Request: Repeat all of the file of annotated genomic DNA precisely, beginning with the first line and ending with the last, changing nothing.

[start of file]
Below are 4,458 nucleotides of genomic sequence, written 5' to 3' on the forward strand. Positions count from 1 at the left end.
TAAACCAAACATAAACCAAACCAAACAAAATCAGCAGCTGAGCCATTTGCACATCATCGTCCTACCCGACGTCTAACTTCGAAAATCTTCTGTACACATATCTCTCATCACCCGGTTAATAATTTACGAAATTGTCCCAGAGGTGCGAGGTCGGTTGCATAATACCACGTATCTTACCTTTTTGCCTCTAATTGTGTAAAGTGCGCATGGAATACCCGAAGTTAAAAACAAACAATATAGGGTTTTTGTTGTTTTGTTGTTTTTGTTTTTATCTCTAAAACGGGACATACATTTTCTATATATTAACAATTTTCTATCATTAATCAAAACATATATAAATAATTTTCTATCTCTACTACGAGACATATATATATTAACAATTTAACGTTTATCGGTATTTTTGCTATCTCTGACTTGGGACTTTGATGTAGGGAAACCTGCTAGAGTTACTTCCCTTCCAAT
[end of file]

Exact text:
Below are 4,458 nucleotides of genomic sequence, written 5' to 3' on the forward strand. Positions count from 1 at the left end.
TAAACCAAACATAAACCAAACCAAACAAAATCAGCAGCTGAGCCATTTGCACATCATCGTCCTACCCGACGTCTAACTTCGAAAATCTTCTGTACACATATCTCTCATCACCCGGTTAATAATTTACGAAATTGTCCCAGAGGTGCGAGGTCGGTTGCATAATACCACGTATCTTACCTTTTTGCCTCTAATTGTGTAAAGTGCGCATGGAATACCCGAAGTTAAAAACAAACAATATAGGGTTTTTGTTGTTTTGTTGTTTTTGTTTTTATCTCTAAAACGGGACATACATTTTCTATATATTAACAATTTTCTATCATTAATCAAAACATATATAAATAATTTTCTATCTCTACTACGAGACATATATATATTAACAATTTAACGTTTATCGGTATTTTTGCTATCTCTGACTTGGGACTTTGATGTAGGGAAACCTGCTAGAGTTACTTCCCTTCCAAT